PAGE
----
Peak Oil vs. Peak Terrorism

I love the Political Gabfest, Slate Magazine's weekly political podcast. But I do have a small quibble with a point I heard on the last episode.

Slate's chief editor David Plotz made the point that we need oil to power our carbon based economy, so, rather than ban drilling on our own coasts just to buy oil from elsewhere, we need to accept a certain degree of risk and get on with it. He's made this argument in relation to terrorism before, and I found that far more persuasive.

When it comes to terrorism, we cannot possibly stop every nutcase without accepting a police state that's so invasive it's worse than the threat posed by the terrorists themselves. We fight terrorism as best we can, but we tolerate a degree of risk. That argument makes a lot of sense to me.

Now, if we are going to remain on a carbon based economy, with gasoline dependent infrastructure, I think Plotz is right to point out that the risk will always exist, and the notion that we can't drill on our shores is similar to sending our garbage to third world countries; we're exporting the risk of environmental disaster instead of the material itself, but its morally equivalent. It's also equivalent to the regular refrain about nuclear power plants and, to a lesser degree, coal fired ones: We want the power, but we don't want the potentially dangerous or immediately polluting plant in our own back yards. On these grounds, I'd be in with the "Drill baby drill" crowd.

But I'm not. Because oil is different than nuclear power, and it's certainly different than terrorism. Nuclear power, despite its (minimal) risk and the (significant) problem of nuclear waste, is a far more efficient and less environmentally hazardous source of power. We should be shifting to it until we can create the infrastructure for cost-effective solar and wind power. So, in the case of nuclear power, we should encourage people to tolerate the risk because we want to incentivize the behavior.

In the case of terrorism, homicidal crazy people are a depressingly renewable resource. Encouraging people to tolerate risk in regards to terrorism does not encourage terrorists or eliminate them; they will exist regardless. Instead, some tolerance of risk might actually disempower terrorist. The people out on Times Square the day after the failed bombing last week showed this. A terrorist is someone who has given up on winning through attrition or conquest, and can only win by generating fear. Encouraging people to tolerate some risk diminishes that fear to some degree.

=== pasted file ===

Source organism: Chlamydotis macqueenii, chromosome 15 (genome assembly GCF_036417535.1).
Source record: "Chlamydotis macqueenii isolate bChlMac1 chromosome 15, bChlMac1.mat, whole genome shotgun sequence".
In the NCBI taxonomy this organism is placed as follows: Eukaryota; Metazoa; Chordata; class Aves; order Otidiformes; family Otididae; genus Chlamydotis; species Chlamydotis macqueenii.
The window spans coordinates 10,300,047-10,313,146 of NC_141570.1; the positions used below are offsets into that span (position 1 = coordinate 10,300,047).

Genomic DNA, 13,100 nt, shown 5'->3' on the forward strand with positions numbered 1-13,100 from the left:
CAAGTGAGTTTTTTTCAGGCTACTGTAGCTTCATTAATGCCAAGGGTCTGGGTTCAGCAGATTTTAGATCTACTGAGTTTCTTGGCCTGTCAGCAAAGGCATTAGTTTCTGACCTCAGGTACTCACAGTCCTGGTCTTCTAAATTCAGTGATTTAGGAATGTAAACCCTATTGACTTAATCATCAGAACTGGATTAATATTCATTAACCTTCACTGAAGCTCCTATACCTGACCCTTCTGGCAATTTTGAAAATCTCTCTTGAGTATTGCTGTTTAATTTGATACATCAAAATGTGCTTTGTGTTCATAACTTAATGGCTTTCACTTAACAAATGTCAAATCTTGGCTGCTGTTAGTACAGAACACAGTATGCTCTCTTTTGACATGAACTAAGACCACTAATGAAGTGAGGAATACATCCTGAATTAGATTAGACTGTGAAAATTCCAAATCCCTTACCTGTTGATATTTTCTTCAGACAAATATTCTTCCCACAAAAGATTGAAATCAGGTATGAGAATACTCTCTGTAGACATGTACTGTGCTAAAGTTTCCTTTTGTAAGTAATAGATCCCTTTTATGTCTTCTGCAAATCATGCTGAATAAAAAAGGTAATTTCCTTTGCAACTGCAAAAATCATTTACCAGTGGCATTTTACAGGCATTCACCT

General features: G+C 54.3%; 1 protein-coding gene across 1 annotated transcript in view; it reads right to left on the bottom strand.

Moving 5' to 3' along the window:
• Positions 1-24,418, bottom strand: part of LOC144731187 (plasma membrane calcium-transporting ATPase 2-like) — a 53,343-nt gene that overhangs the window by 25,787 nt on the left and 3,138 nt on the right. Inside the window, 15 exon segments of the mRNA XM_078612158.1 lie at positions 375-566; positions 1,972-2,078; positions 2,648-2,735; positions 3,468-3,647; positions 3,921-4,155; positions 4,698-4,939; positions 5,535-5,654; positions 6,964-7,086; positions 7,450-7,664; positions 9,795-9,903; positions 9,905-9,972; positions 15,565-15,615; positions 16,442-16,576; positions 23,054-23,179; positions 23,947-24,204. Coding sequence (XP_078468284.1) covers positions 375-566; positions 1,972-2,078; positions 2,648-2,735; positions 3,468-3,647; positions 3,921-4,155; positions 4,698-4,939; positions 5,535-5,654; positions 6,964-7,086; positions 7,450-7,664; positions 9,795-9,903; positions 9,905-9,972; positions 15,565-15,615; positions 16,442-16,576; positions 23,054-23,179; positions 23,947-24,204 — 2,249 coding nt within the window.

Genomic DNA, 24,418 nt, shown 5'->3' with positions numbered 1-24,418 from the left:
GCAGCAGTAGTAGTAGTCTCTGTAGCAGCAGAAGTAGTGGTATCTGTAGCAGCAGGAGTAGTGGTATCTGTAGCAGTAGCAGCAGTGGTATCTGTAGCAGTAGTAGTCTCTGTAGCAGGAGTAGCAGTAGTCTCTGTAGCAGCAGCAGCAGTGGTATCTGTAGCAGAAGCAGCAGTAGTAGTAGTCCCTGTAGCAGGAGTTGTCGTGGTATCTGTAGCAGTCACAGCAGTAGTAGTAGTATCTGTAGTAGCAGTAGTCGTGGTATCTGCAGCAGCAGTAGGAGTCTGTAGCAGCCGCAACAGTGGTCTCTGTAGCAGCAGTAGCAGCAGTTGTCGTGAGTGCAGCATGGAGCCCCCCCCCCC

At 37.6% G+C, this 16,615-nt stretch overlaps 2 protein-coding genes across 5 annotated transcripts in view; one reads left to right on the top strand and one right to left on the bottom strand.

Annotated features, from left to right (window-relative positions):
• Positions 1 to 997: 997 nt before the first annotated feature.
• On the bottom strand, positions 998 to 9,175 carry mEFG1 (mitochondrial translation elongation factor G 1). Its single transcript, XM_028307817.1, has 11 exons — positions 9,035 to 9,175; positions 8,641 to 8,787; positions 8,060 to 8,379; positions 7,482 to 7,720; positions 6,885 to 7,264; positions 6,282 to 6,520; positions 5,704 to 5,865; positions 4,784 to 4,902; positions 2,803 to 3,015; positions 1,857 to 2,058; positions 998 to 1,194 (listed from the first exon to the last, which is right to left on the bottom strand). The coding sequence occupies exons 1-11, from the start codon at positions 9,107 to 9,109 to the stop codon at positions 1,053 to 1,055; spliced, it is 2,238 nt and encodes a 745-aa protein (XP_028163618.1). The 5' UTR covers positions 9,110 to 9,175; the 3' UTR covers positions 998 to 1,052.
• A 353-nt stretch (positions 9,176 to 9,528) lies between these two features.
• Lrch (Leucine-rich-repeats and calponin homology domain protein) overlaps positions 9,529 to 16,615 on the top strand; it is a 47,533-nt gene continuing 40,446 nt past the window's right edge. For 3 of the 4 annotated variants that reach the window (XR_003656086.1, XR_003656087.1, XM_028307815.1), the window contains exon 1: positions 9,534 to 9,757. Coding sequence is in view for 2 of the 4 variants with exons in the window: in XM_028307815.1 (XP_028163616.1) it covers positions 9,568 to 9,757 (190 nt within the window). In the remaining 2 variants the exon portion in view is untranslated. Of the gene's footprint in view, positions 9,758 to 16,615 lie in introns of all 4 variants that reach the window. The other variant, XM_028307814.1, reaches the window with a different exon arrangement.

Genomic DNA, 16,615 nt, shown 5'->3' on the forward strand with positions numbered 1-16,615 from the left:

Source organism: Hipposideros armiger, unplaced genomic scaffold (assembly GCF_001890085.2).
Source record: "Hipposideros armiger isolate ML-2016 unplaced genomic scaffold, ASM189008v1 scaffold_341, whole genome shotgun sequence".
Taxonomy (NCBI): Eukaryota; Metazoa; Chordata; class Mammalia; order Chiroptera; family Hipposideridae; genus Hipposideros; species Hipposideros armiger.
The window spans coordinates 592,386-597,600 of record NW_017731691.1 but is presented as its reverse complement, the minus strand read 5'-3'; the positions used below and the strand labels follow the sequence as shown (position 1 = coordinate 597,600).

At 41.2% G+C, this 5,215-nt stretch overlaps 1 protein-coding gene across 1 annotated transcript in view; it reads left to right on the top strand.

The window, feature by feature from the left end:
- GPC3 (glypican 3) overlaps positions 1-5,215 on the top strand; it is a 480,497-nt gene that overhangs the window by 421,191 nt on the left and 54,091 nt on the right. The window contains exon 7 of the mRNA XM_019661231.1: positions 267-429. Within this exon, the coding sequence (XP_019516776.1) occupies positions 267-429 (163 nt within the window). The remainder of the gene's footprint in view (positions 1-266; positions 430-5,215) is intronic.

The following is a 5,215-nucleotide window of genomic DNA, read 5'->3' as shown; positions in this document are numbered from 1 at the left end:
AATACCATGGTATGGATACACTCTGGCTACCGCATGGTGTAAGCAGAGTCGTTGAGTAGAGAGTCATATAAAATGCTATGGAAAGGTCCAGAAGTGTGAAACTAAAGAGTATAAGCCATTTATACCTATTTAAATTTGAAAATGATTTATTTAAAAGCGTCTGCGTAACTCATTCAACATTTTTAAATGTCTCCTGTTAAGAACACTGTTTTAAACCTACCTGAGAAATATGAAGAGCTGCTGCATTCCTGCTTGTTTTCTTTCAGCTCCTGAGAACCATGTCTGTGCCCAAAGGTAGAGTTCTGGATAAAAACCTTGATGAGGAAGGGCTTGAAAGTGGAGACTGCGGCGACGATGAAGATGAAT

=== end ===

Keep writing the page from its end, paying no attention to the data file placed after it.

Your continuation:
Our dependence on oil, on the other hand, is a behavior we want to stop precisely because its supply can't hope to last as long as our supply of homicidal nutjobs. Since we will inevitably hit peak oil and the price will cripple the market, fear of the dangers of pumping oil might increase the price, which then encourages investment in solar and wind by creating economies of scale. It's true that always looking for oil somewhere else is irrational (and incredibly expensive, in blood and treasure, when one considers the unstable and evil regimes propped up by oil and the wars fought over it), but this irrationality does serve to elevate the price, which is far too low. If we want to ween ourselves from oil rather than going cold turkey when peak oil hits, we should be looking for every means to raise the price incrementally. Fear of pollution causing increased production and transportation costs is a crummy way to increase the price. A tax would certainly be better. Unfortunately, it's political suicide for any politician who proposes it. There are two times when higher gas taxes will be opposed: during an economic expansion (which could be threatened by higher gasoline prices) and during an economic contraction (which could be prolonged by higher gasoline prices). So we're stuck with gas prices that don't keep up with inflation and no tax dividend to spend on creating the infrastructure to move beyond oil. Higher prices caused by searching for oil beyond our shores might help push us toward a less dependent economy. Also, when we do hit peak oil, we'll then have a reservoir of gold under our continental shelf. Even when we drive electric cars powered by solar panels and wind farms, we'll still need plastic. Why burn up all of the precious resource to keep prices artificially low, when we could benefit from higher prices and save the resource until it's far more valuable?

So, be afraid of the massive oil slick in the gulf coast. Refuse to allow another rig to be built off our shores. And if the price at the pump continues to rise, be grateful (as best you can), knowing it will make solar and wind power cost effective that much sooner.